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From Kyoto and the floating temple, to the day trip to Hiroshima
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Hiroshima day trip – the water colour was painted with the water of the river in Hiroshima 🙁
Japan sourvenirs 016-Optimized
Moss garden in Kyoto in the various seasons. The cranes were from my pillow in the Ryokan, one was from our guide at Hiroshima.
Japan sourvenirs 017-Optimized
Ryokan in Kyoto…! And our menu had the Gion Festival float (bottom left) on it, WAY cheaper than any souvenirs!
Japan sourvenirs 018-Optimized
Left hand side is a trimmed fan handed out in a department store. The right is the business card of our guide in the north, showing the lonely pine tree that survived the tsunami. Top right is the lovely caramel lolly wrapper (again!)
Japan sourvenirs 019-Optimized
Day trip to Hanone to see Mt Fuji (but we didn’t) – the ticket stubs returned for recycling at the end were snaffued for my journal.
Japan sourvenirs 020-Optimized
The right hand side hides map of Japan – where I marked everywhere we went. The decoration on top is Osaka stamps that were in some guide book. Far right is my name in katakana from our Suita City day 1
Japan sourvenirs 021-Optimized
We had a week long rail pass, the green tickets are (free) seating allocations on trains. All our city based rail stuff, the tickets get taken
Japan sourvenirs 022-Optimized
Tokyo’s disaster park, and my last day in Tokyo – with shopping images. The plane stickers were a purchase in Japan too!
Japan sourvenirs 023-Optimized
The hirigana alphabet that my homestay’s cousin wrote out for me – bless her. I was trying to remember symbols that evening, by reading the paper, and pointing to a symbol and checking what sound it was.

Questions most welcome!

Souvenirs from Japan

So what did I buy in Japan? Aside from four tops/shirts for a number of multinational companies (Zara, Uni Qlo, H&M), I also bought a belt from Old Navy.  That’s all par for the course –  I have the time and the funds when on holidays to buy clothing.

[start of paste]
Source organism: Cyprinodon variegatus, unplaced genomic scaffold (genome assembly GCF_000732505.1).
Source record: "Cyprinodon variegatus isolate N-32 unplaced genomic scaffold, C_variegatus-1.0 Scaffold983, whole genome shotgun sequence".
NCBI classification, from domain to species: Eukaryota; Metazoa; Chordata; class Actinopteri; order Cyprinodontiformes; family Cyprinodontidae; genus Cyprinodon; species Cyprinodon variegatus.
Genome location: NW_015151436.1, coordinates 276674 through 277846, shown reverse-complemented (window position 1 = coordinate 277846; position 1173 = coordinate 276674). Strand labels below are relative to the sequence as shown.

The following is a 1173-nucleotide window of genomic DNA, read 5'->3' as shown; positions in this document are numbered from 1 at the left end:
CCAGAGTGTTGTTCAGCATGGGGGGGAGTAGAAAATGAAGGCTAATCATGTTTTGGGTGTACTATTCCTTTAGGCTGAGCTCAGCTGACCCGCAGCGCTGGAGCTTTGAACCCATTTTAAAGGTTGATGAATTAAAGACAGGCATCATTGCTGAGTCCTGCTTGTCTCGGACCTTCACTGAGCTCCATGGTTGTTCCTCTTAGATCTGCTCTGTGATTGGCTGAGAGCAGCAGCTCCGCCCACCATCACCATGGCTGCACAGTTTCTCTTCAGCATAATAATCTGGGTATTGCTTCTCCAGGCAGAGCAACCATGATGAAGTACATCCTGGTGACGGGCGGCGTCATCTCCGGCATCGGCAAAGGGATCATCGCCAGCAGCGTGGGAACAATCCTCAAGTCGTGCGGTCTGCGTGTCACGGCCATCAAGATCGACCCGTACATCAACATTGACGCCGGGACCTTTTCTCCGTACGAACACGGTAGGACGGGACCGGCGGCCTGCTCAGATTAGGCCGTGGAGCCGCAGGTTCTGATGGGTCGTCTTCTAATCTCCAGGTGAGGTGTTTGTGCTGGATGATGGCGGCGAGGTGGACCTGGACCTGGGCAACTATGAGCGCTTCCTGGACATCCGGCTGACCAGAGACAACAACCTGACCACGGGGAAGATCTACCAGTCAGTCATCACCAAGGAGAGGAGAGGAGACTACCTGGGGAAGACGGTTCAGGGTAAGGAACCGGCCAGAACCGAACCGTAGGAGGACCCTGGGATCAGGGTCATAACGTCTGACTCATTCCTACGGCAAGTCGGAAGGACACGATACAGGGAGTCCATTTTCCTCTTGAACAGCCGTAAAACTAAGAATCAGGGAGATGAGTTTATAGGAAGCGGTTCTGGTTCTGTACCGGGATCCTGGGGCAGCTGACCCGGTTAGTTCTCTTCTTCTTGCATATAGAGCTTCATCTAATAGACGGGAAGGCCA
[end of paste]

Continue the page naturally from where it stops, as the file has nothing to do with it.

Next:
Not incredibly inspiring, but all suit me
Not incredibly inspiring, but all suit me

However, I also bought

  1. Two packets of the same size of oragami paper – all in blue tones.  I plan to frame some.
  2. A fabric hand towel
  3. An offcut of fabric, and 1m of a fabric I loved – I’m considering using them between the glass and the ‘wood’ of the coffee table.
  4. Maple leaf shaped cakes from Hiroshima, with the limited edition Maple flavour!
  5. Sheets of stickers of Japanese temples, and paper shapes, to add to my travel journal (upcoming post)
Paper to be framed
Paper to be framed
100 yen - an impulse purchase
100 yen – an impulse purchase
Fabric - not even a planned purchase, a happy chance discovery!
Fabric – not even a planned purchase, a happy chance discovery!

I also spent countless money on snacks! My my my, did I try everything and then some.  I feel very unhealthy now! I enjoyed cream/custard filled puffs (three times), small pancakes packages with maple jelly and butter, caramel pop corn, pizza flavoured chips (crisps for Laura ;), strawberry yoghurt drink, little brownie bites, pineapple ring icecream, mango ice block (twice!), alcoholic lemon flavoured icey drink… There was plenty more, I assure you… these are what I remember! That’s right – rice balls (really triangular shaped), though the last one I had, well I was pretty sure it was my LAST one, I got a little over them.

I also brought home a sake bottle, as the glass was blue! It’s now sharing the trolley with a Bombay Sapphire mini bottle. Classy huh?

What’s your favourite of my souvenirs?  Is there something you ‘always’ collect as a souvenir when travelling?

Baths, kimonos and eating with my homestay in Japan

Another email rebadged as a post… this is my first evening with my home stay family – a mum and dad, and a son and daughter, both around 18 years old

So after another hot and sweaty day we went to the baths. Totally get nuddy baths! Insane! Obviously girls and boys are seperate but it’s in a mall with bowling, restaurants, 100yen shop. There’s inside baths and open air ones. Crazy. All ages too! Bulk shampoo and conditioner impressed my zero waste heart.  And little did I know this introduction would be instrumental to others on my trip, when we later went to other baths.  There’s so much etiquette involved!

The entry to the (photography forbidden) baths
The entry to the (photography forbidden) baths
My host family after the baths
My host family after the baths
This made it hard for those with tattoos, thankfully I have none (though the homestay mother never asked)
This made it hard for those with tattoos, thankfully I have none (though the homestay mother never asked)
We went to a traditional tea ceremony during the day, bitter stuff but they give you a sweet pastry thing to have with it. You’re meant to sit with your feet under you bum but we all struggled!! After that three if us got to wear the kimono which was amusing cause none of us were the correct dimensions!! My host sister wears a kimono as a uniform at the restaurant she works at – she’s 18.
Green tea and yummy sweet
Green tea and yummy sweet
The traditional old wooden tea house
The traditional old wooden tea house
Geishas in the garden
Geishas in the garden
One size fits most non westerns...
One size fits most non westerns…
Looking back ;)
Looking back 😉
Not a pool - this was where water was stored to quell any fire in the historic wooden building